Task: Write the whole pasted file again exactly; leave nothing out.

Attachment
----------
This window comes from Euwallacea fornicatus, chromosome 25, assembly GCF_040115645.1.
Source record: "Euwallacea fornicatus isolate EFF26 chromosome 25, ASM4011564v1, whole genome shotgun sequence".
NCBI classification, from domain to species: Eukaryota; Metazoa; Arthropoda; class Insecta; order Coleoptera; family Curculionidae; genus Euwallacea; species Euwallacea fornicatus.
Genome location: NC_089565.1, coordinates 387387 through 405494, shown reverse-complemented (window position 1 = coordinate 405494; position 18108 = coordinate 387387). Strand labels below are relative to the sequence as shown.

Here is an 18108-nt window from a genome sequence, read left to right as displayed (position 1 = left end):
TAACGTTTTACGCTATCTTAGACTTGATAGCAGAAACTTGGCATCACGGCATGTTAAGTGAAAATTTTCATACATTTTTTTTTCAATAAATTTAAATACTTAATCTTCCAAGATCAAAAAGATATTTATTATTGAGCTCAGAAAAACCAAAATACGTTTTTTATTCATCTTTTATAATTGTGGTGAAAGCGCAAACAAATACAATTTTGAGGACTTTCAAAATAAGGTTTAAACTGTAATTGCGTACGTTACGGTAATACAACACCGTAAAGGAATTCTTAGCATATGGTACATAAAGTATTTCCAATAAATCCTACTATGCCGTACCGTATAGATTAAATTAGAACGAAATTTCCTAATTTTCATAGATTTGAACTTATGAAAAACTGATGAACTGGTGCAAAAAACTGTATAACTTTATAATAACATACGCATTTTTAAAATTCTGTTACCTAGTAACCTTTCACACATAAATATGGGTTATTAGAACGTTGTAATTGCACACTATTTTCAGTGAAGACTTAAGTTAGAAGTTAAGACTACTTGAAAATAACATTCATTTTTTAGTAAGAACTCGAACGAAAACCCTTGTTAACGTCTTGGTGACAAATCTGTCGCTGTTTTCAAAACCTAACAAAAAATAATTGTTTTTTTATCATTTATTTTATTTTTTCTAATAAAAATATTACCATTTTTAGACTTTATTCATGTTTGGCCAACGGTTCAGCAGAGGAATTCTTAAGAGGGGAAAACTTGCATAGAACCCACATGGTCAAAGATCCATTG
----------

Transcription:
This window comes from Euwallacea fornicatus, chromosome 25, assembly GCF_040115645.1.
Source record: "Euwallacea fornicatus isolate EFF26 chromosome 25, ASM4011564v1, whole genome shotgun sequence".
NCBI classification, from domain to species: Eukaryota; Metazoa; Arthropoda; class Insecta; order Coleoptera; family Curculionidae; genus Euwallacea; species Euwallacea fornicatus.
Genome location: NC_089565.1, coordinates 387387 through 405494, shown reverse-complemented (window position 1 = coordinate 405494; position 18108 = coordinate 387387). Strand labels below are relative to the sequence as shown.

Here is an 18108-nt window from a genome sequence, read left to right as displayed (position 1 = left end):
TAACGTTTTACGCTATCTTAGACTTGATAGCAGAAACTTGGCATCACGGCATGTTAAGTGAAAATTTTCATACATTTTTTTTTCAATAAATTTAAATACTTAATCTTCCAAGATCAAAAAGATATTTATTATTGAGCTCAGAAAAACCAAAATACGTTTTTTATTCATCTTTTATAATTGTGGTGAAAGCGCAAACAAATACAATTTTGAGGACTTTCAAAATAAGGTTTAAACTGTAATTGCGTACGTTACGGTAATACAACACCGTAAAGGAATTCTTAGCATATGGTACATAAAGTATTTCCAATAAATCCTACTATGCCGTACCGTATAGATTAAATTAGAACGAAATTTCCTAATTTTCATAGATTTGAACTTATGAAAAACTGATGAACTGGTGCAAAAAACTGTATAACTTTATAATAACATACGCATTTTTAAAATTCTGTTACCTAGTAACCTTTCACACATAAATATGGGTTATTAGAACGTTGTAATTGCACACTATTTTCAGTGAAGACTTAAGTTAGAAGTTAAGACTACTTGAAAATAACATTCATTTTTTAGTAAGAACTCGAACGAAAACCCTTGTTAACGTCTTGGTGACAAATCTGTCGCTGTTTTCAAAACCTAACAAAAAATAATTGTTTTTTTATCATTTATTTTATTTTTTCTAATAAAAATATTACCATTTTTAGACTTTATTCATGTTTGGCCAACGGTTCAGCAGAGGAATTCTTAAGAGGGGAAAACTTGCATAGAACCCACATGGTCAAAGATCCATTG